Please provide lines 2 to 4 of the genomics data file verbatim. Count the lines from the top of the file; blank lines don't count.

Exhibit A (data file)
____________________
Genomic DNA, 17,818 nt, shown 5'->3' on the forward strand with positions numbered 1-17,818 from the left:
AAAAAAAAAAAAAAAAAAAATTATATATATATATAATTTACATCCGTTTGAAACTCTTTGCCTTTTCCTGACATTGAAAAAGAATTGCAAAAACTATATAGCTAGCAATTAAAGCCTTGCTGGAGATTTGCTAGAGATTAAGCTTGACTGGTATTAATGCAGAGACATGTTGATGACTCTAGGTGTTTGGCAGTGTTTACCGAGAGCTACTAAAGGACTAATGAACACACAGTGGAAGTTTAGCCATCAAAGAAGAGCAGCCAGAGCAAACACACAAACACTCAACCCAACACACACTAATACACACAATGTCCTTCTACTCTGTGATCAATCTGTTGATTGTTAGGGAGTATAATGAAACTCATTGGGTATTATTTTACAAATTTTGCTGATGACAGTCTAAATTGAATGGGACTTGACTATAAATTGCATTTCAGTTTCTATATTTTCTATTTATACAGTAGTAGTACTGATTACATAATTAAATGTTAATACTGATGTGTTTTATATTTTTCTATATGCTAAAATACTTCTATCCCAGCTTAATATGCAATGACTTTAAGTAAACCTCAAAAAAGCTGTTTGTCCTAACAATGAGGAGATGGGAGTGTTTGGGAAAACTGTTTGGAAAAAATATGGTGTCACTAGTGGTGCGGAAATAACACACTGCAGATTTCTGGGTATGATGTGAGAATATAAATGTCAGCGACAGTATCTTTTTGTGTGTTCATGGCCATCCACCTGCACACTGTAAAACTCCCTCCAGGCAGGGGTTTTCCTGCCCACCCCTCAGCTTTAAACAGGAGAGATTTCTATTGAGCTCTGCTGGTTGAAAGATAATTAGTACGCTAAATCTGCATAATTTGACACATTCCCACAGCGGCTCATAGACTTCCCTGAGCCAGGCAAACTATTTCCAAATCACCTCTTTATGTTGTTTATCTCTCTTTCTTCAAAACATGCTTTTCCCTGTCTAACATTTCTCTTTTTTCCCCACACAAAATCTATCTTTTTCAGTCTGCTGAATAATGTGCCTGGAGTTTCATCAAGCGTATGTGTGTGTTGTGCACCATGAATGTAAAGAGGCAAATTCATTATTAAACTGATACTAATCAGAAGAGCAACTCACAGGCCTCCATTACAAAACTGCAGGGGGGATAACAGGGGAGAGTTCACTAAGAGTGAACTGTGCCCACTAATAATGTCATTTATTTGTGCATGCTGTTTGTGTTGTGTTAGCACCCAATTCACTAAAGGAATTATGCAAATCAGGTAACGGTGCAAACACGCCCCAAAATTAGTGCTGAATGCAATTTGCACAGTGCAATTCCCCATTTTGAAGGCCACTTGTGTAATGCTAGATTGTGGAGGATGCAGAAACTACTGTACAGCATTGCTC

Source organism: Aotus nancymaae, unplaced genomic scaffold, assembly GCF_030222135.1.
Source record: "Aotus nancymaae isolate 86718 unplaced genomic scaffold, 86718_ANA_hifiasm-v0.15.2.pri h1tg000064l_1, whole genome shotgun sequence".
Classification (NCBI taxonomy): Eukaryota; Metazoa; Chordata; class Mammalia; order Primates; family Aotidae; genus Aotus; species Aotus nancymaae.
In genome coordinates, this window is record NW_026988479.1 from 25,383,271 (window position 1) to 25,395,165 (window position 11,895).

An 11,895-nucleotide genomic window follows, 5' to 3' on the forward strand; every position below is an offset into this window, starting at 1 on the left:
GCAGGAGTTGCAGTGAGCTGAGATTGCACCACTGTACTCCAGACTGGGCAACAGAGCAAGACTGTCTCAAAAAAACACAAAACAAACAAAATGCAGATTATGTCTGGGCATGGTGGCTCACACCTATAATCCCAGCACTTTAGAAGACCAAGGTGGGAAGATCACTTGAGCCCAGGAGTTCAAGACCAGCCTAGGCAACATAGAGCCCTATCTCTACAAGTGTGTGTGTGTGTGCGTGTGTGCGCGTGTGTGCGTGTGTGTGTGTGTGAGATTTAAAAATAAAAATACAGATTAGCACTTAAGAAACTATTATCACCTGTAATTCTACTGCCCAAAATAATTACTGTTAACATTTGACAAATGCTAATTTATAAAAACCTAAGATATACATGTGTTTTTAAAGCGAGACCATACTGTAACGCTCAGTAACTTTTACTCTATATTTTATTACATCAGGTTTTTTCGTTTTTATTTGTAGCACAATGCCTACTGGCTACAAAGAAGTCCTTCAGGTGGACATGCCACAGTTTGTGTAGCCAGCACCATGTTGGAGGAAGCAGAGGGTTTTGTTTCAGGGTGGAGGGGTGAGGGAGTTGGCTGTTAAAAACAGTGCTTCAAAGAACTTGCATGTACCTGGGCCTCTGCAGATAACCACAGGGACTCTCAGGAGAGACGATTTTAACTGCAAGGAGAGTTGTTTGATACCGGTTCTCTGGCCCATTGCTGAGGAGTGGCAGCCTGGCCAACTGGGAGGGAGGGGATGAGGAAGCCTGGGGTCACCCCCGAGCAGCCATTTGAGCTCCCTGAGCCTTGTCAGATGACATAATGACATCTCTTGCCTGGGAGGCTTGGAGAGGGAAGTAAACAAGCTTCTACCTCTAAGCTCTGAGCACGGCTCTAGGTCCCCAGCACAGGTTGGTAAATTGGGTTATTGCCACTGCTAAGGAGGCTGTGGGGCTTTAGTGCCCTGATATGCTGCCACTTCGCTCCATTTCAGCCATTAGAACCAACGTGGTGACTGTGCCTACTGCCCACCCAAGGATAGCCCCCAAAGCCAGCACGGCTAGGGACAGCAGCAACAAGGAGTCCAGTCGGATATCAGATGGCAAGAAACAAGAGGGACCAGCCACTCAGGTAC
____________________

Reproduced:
AAAAAAAAAAAAAAAAAAAATTATATATATATATAATTTACATCCGTTTGAAACTCTTTGCCTTTTCCTGACATTGAAAAAGAATTGCAAAAACTATATAGCTAGCAATTAAAGCCTTGCTGGAGATTTGCTAGAGATTAAGCTTGACTGGTATTAATGCAGAGACATGTTGATGACTCTAGGTGTTTGGCAGTGTTTACCGAGAGCTACTAAAGGACTAATGAACACACAGTGGAAGTTTAGCCATCAAAGAAGAGCAGCCAGAGCAAACACACAAACACTCAACCCAACACACACTAATACACACAATGTCCTTCTACTCTGTGATCAATCTGTTGATTGTTAGGGAGTATAATGAAACTCATTGGGTATTATTTTACAAATTTTGCTGATGACAGTCTAAATTGAATGGGACTTGACTATAAATTGCATTTCAGTTTCTATATTTTCTATTTATACAGTAGTAGTACTGATTACATAATTAAATGTTAATACTGATGTGTTTTATATTTTTCTATATGCTAAAATACTTCTATCCCAGCTTAATATGCAATGACTTTAAGTAAACCTCAAAAAAGCTGTTTGTCCTAACAATGAGGAGATGGGAGTGTTTGGGAAAACTGTTTGGAAAAAATATGGTGTCACTAGTGGTGCGGAAATAACACACTGCAGATTTCTGGGTATGATGTGAGAATATAAATGTCAGCGACAGTATCTTTTTGTGTGTTCATGGCCATCCACCTGCACACTGTAAAACTCCCTCCAGGCAGGGGTTTTCCTGCCCACCCCTCAGCTTTAAACAGGAGAGATTTCTATTGAGCTCTGCTGGTTGAAAGATAATTAGTACGCTAAATCTGCATAATTTGACACATTCCCACAGCGGCTCATAGACTTCCCTGAGCCAGGCAAACTATTTCCAAATCACCTCTTTATGTTGTTTATCTCTCTTTCTTCAAAACATGCTTTTCCCTGTCTAACATTTCTCTTTTTTCCCCACACAAAATCTATCTTTTTCAGTCTGCTGAATAATGTGCCTGGAGTTTCATCAAGCGTATGTGTGTGTTGTGCACCATGAATGTAAAGAGGCAAATTCATTATTAAACTGATACTAATCAGAAGAGCAACTCACAGGCCTCCATTACAAAACTGCAGGGGGGATAACAGGGGAGAGTTCACTAAGAGTGAACTGTGCCCACTAATAATGTCATTTATTTGTGCATGCTGTTTGTGTTGTGTTAGCACCCAATTCACTAAAGGAATTATGCAAATCAGGTAACGGTGCAAACACGCCCCAAAATTAGTGCTGAATGCAATTTGCACAGTGCAATTCCCCATTTTGAAGGCCACTTGTGTAATGCTAGATTGTGGAGGATGCAGAAACTACTGTACAGCATTGCTC

Source organism: Aotus nancymaae, unplaced genomic scaffold, assembly GCF_030222135.1.
Source record: "Aotus nancymaae isolate 86718 unplaced genomic scaffold, 86718_ANA_hifiasm-v0.15.2.pri h1tg000064l_1, whole genome shotgun sequence".